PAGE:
This artists’ colony started at the end of the 19th century began as a center of innovation in art and architecture. More than a dozen remaining experimental buildings and gardens include a chapel, wedding tower, pergola, fountain, and artists’ studios and houses, which were on display at international exhibitions in the years leading up to the First World War. A former home / studio is now the Artists’ Colony Museum, which displays the work of the 23 residents active here from 1899 to 1914. A must-see for lovers of Art Nouveau, the Viennese Secession and the arts and culture movement. Handicrafts, the property is a short drive from Frankfurt.
Plan a trip with the AFAR Germany travel guide
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You have no doubt heard of the Trans-Siberian Railway. Although it is not a UNESCO World Heritage Site, it is a good way to visit many such sites in Russia. Iran’s transnational railroad is shorter and newer – and it runs north to south, not east to west – but represents an impressive feat of engineering. Crossing two mountain ranges to connect the Caspian Sea to the Persian Gulf required the construction of hundreds of bridges and tunnels between 1927 and 1938. Horseshoe curves and 11 spiral tunnels were built to handle the many slopes. steep.
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Here is the full 2021 list of new UNESCO World Heritage sites, by region:
- Sudanese-style mosques in northern Côte d’Ivoire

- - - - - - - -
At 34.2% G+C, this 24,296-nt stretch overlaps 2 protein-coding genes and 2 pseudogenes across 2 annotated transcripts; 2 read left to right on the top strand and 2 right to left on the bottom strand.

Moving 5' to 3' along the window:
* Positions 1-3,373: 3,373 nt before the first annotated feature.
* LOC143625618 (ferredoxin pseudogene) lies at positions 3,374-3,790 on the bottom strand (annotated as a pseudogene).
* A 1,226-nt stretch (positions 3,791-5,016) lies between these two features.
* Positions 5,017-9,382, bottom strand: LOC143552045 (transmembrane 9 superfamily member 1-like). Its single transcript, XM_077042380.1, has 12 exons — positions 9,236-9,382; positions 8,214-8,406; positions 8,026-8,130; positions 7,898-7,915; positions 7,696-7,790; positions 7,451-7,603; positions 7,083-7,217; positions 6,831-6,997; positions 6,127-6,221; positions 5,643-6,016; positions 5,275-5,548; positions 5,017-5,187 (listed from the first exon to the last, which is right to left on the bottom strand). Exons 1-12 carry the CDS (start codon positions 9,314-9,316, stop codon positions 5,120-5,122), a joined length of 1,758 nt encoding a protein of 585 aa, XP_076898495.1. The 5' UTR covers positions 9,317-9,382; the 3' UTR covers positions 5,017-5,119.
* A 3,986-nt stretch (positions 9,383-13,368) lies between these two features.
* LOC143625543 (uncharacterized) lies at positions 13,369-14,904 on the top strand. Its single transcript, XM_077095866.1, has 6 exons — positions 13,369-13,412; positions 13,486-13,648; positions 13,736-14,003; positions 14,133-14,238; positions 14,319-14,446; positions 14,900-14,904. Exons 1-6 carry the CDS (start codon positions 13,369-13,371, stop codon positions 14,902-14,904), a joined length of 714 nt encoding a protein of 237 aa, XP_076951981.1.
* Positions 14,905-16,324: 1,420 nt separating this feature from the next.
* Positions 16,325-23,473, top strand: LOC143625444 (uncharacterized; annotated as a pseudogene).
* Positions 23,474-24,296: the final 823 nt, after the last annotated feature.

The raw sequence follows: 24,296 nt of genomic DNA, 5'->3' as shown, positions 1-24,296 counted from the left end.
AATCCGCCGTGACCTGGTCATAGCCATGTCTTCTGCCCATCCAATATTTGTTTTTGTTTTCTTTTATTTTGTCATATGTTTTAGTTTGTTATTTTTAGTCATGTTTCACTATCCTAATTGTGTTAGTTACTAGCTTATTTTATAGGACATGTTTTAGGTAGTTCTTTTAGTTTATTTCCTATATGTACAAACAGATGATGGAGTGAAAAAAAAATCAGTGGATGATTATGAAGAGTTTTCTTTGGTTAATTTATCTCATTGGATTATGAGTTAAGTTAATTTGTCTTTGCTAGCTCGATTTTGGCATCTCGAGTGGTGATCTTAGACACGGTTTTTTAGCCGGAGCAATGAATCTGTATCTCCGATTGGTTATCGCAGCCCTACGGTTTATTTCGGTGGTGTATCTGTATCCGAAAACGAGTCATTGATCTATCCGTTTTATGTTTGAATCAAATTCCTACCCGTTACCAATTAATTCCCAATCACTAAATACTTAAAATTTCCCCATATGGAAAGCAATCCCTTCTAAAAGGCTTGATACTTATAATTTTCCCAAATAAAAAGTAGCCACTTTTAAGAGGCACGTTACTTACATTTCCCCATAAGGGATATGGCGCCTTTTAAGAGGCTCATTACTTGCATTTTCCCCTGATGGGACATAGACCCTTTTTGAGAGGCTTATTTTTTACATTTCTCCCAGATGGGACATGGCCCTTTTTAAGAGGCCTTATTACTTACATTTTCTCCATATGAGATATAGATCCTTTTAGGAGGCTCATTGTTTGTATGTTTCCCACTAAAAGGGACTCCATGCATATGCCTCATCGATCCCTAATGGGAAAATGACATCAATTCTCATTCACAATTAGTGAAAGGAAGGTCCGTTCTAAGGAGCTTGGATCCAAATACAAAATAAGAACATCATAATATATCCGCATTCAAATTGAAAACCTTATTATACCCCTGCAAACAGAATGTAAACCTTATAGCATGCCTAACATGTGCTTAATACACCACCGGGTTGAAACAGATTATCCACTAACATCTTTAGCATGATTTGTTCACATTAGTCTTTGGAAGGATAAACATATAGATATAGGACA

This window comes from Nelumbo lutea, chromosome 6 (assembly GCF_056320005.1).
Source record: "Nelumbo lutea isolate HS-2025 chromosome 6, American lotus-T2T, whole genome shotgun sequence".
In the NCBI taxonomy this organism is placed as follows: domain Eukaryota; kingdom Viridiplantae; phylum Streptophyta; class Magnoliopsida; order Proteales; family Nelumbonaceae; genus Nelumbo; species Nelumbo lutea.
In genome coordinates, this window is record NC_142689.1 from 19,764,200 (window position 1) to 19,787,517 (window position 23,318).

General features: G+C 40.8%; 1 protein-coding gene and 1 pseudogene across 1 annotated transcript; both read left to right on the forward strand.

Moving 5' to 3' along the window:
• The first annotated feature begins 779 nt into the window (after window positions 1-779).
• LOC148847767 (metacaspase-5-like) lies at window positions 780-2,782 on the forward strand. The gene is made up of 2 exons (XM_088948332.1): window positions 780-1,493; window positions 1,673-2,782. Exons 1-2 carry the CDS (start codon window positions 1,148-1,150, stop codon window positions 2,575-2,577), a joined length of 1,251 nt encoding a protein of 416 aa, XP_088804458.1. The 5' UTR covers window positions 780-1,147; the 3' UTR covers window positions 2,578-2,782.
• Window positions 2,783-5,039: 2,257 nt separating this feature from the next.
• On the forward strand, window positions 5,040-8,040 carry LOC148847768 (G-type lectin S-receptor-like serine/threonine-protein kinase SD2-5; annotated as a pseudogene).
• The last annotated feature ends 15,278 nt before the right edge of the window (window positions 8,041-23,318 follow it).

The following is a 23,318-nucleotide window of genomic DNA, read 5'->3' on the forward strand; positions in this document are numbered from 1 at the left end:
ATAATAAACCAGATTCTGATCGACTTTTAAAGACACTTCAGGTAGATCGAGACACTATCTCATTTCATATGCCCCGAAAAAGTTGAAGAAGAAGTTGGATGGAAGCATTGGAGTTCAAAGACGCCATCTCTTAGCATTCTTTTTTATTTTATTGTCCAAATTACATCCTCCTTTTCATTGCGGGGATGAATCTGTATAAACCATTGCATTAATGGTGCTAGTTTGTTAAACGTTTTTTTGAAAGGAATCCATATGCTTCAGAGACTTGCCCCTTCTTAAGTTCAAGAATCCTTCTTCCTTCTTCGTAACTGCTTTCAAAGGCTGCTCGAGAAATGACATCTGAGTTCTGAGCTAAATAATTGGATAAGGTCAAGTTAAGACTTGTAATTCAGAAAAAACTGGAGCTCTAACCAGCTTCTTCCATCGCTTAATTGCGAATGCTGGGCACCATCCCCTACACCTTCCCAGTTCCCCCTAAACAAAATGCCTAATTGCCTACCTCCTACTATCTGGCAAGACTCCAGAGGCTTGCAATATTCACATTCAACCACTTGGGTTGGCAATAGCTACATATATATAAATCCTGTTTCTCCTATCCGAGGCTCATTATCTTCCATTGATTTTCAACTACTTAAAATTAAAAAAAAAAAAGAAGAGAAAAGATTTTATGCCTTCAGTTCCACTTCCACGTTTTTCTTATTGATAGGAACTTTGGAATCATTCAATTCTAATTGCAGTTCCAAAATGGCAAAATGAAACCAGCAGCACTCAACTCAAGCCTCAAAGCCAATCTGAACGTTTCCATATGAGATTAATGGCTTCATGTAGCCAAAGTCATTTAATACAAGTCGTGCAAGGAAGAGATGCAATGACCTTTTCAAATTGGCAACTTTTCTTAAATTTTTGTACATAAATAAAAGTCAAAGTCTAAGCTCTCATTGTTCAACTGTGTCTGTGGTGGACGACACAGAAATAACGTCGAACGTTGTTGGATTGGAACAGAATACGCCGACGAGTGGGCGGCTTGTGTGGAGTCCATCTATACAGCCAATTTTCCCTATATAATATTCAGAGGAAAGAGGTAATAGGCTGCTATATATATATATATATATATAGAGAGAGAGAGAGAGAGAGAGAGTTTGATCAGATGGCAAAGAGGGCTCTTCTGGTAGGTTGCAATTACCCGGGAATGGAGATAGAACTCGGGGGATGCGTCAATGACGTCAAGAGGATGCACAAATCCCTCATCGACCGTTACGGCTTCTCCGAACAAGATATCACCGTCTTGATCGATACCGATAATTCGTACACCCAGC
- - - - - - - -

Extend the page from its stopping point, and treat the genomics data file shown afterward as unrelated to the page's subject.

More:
- Ivindo National Park, Gabon
- Quanzhou: Emporium of the World in Song-Yuan China
- Jomon prehistoric sites in northern Japan
- Amami-Oshima Island, Tokunoshima Island, northern part of Okinawa Island and Iriomote Island, Japan
- Getbol, Korean mud flats, South Korea
- Kaeng Krachan Forest Complex, Thailand
- Dholavira: a Harappan city, India
- Kakatiya Rudreshwara (Ramappa) temple, Telangana, India
- Colonies of Benevolence, Belgium / Netherlands
- Cordouan Lighthouse, France
- Nice, winter resort town on the French Riviera, France
- Mathildenhöhe Darmstadt, Germany
- Frontiers of the Roman Empire — The lines of Lower Germany, Germany / Netherlands
- ShUM sites in Speyer, Worms and Mainz, Germany
- The porticoes of Bologna, Italy
- Jože Plečnik’s works in Ljubljana — Human-centered urban design, Slovenia
- The slate landscape of North West Wales, UK
- Petroglyphs of Lake Onega and the White Sea, Russia
- 14th century fresco cycles from Padua, Italy
- Paseo del Prado and Buen Retiro, a Landscape of Arts and Sciences, Spain
- Mining landscape of Roșia Montană, Romania
- The major spa towns of Europe, Austria, Belgium, Czech Republic, France, Germany, Italy, United Kingdom
- Tropical forests and colchicum wetlands, Georgia
- As-Salt, place of tolerance and urban hospitality, Jordan
- Trans-Iranian Railway, Iran
- Hawraman / Uramanat Cultural Landscape, Iran
- Ḥimā Cultural Zone, Saudi Arabia
- Mound of Arslantepe, Turkey
- Establishment and artificial mummification of the Chinchorro culture in the Arica and Parinacota region, Chile
- Sítio Roberto Burle Marx, Brazil
- Archaeoastronomical Complex of Chankillo, Peru
- The work of the engineer Eladio Dieste: Church of Atlántida, Uruguay
>> Next: 10 extra-special UNESCO World Heritage sites